Research Grants Awarded
The Epigenetic Impact Of Cancer Associated-Fibroblasts On Breast Neoplasm.
Career Catalyst Research
(1) BACKGROUND and RATIONALES: Silencing of tumor suppressor genes by DNA hypermethylation is a common event observed in breast cancer. Yet, the mechanistic cause(s) conveying such phenomenon remains unknown. However, recent studies have demonstrated that oncogenic signals from breast cancer-associated stromal fibroblasts (CAF) can dictate the disease progression and support the growth of the tumor, implicating that CAF might play a critical role in suppressing tumor suppressor genes by augmenting DNA methylation. This proposal, therefore, will utilize a laboratory co-culture model to explore ?whether? and ?how? the microenvironmental signals (from CAF) govern the silencing of tumor suppressor genes.
(2) HYPOTHESES: By augmenting DNA methylation, we hypothesize that CAF can confer epigenetic alterations in the non-cancerous breast epithelial cells. As a consequence of epigenetic perturbations, tumor suppressor genes and other genes that are critical in impeding breast tumorigenesis may become silenced. Moreover, the non-cancerous breast epithelial cells used in our laboratory model may be comparable to the ?histological normal appearance? epithelial cells adjacent to the breast tumor. We attempt to simulate how CAF interacts with the epithelial cells adjacent to the tumor core in patients, despite the fact that these cells may be judged as ?normal? cells by pathologists because of their normal appearance. Hence, we postulate that epigenetic impact from CAF observed in co-culture studies can be similarly observed in clinical specimens. Our model attempts to depict how the microenvironmental signals from CAF can convert these neighboring normal epithelial cells into a pre-malignant state and worsen the disease prognosis. If proven, such a paradigm will provide innovative molecular evidence in part explaining how CAF facilitates the invasion, metastasis and recurrence processes of this disease. However, the etiologic signals from CAF and govern promoter DNA hypermethylation in the normal epithelial cells remains unknown. By using pathway analysis software, we have deduced a hypothesis that DNA hypermethylation observed in our co-culture system is likely governed by the activated AKT pathway. We also hypothesize that additional signals upstream from AKT might be provoked from CAF. The overall signaling pathway cascades will be thoroughly studied in this project.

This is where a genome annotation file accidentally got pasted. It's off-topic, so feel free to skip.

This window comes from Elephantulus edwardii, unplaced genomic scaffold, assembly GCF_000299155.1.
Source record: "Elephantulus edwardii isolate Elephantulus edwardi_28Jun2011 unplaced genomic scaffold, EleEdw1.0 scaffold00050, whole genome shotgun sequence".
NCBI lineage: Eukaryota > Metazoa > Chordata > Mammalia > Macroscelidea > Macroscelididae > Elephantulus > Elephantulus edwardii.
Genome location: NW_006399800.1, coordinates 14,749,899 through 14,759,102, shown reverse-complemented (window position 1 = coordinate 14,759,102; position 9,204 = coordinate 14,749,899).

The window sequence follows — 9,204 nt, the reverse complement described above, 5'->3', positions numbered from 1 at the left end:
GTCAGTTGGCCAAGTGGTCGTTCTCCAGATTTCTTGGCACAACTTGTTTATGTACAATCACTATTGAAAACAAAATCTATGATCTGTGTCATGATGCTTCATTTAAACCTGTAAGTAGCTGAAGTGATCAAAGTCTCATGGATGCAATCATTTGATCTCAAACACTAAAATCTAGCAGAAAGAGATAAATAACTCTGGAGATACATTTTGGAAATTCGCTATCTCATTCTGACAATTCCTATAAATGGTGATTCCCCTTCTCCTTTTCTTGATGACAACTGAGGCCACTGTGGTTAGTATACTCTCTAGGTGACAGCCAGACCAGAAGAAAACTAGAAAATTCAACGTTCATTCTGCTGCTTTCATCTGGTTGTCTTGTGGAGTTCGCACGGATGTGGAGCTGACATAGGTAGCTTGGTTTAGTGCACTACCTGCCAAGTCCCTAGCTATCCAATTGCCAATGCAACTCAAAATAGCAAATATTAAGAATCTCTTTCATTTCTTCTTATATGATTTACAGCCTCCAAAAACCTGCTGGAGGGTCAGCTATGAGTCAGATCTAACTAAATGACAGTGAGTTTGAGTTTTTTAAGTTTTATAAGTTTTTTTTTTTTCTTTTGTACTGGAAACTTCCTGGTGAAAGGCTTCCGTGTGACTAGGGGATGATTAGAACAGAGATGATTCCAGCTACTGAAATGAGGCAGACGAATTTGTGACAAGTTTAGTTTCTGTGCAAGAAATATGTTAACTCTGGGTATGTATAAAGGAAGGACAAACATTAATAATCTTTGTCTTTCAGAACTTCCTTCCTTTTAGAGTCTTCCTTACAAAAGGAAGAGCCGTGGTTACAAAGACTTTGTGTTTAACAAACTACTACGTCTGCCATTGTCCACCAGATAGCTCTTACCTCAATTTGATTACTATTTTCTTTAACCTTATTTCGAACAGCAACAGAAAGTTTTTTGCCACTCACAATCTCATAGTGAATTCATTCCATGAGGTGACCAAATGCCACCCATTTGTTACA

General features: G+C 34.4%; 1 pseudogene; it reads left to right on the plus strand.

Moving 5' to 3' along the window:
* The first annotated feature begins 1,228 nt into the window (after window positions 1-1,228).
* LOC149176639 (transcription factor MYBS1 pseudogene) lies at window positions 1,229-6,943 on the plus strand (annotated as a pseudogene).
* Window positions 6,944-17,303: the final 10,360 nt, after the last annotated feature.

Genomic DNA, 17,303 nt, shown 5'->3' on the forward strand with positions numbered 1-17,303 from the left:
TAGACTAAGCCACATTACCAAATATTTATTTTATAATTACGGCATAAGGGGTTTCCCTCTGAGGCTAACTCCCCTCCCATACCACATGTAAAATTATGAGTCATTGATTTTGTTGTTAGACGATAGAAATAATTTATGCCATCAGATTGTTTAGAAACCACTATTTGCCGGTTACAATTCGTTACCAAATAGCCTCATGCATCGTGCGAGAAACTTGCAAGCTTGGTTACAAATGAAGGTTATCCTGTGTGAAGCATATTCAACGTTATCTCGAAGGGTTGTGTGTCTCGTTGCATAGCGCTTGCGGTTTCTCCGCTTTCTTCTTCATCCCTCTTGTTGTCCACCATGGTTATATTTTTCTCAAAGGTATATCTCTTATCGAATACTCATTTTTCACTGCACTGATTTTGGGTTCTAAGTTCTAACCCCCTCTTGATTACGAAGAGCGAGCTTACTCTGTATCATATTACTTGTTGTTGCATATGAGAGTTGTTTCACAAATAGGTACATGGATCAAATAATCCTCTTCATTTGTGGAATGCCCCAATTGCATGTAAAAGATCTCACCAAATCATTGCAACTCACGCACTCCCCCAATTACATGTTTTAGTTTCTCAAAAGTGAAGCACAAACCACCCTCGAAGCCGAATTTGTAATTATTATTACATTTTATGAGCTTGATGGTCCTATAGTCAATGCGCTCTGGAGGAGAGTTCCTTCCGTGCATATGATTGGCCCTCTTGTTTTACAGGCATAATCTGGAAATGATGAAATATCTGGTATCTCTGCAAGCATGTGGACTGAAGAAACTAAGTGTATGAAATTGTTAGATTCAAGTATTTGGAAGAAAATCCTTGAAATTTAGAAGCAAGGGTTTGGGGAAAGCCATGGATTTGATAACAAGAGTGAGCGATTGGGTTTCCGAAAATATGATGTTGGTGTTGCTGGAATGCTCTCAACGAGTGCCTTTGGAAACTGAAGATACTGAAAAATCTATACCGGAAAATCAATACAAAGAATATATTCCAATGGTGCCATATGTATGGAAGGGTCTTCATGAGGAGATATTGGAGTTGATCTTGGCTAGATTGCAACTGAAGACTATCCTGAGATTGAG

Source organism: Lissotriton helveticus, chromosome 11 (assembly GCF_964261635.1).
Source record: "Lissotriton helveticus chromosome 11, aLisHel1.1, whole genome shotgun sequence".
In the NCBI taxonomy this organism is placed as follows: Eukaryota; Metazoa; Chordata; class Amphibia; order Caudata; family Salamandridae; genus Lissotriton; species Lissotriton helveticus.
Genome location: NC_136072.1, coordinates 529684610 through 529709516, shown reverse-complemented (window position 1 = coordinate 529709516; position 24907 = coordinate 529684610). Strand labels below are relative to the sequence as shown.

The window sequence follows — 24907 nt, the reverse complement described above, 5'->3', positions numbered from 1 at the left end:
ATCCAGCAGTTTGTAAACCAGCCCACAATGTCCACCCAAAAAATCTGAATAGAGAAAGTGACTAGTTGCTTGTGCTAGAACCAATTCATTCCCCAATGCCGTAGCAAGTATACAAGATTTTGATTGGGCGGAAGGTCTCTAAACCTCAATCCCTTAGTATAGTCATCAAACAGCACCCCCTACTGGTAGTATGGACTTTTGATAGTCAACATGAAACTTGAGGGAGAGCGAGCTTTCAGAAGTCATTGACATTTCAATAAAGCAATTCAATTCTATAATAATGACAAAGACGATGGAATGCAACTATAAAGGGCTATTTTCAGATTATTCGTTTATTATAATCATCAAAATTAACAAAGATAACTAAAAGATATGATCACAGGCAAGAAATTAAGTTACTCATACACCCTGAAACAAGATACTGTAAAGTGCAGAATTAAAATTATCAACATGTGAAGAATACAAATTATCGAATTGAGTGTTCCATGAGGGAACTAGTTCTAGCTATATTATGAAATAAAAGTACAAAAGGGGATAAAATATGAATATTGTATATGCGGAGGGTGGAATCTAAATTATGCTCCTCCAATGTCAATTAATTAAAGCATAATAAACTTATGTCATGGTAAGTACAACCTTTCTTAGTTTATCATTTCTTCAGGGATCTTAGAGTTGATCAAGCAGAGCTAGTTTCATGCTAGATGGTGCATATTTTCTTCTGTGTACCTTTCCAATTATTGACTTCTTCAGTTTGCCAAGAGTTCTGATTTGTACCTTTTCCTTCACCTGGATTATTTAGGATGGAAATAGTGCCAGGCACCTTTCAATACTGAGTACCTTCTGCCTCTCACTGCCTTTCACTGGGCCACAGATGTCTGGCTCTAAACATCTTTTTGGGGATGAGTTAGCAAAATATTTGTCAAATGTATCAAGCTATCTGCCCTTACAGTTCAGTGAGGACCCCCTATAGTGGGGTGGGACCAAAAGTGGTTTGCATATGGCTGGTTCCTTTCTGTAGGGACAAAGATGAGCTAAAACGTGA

(3) SPECIFIC AIMS and DESIGN: To study the tumor microenvironment impact on breast cancer, laboratory co-culture system providing cell-to-cell contact is employed to simulate the physical and biochemical interactions between CAF and the normal breast epithelial cells adjacent to the primary tumor. MCF10A, an immortalized non-cancerous breast epithelial cell line, will be subjected to co-culture with CAF and the resultant cells will be analyzed for DNA methylation. The identified loci will be prioritized according to their known functions in relation to oncogenic activities, and their hypermethylation status will be further validated in independent replicates isolated from different batches of HMEC (Human Mammary Epithelial Cells). Moreover, CAF influenced-MCF10A cells will be evaluated for the gain of pre-neoplastic phenotypes in vitro including the rate of cell proliferation, susceptibility to chemotherapy drugs, and capability of invasion. On the other hand, we will decipher the signaling pathway cascades that govern the DNA hypermethylation. Using expression profiling analysis, we have identified a candidate signal pathway (AKT) whose activation may convey DNA hypermethylation. Furthermore, we will expand our study by seeking additional signaling pathway(s) that is (are) directly provoked from CAF and situated upstream of AKT activation. If identified, the pathway of interest will be abrogated by molecular targeting methods. The pathway-diminished cells will be subjected to co-culture and the resultant MCF10A will be further analyzed for AKT activation and DNA methylation. In addition, the in vitro finding regarding AKT activation and DNA hypermethylation will be confirmed in the clinical specimens.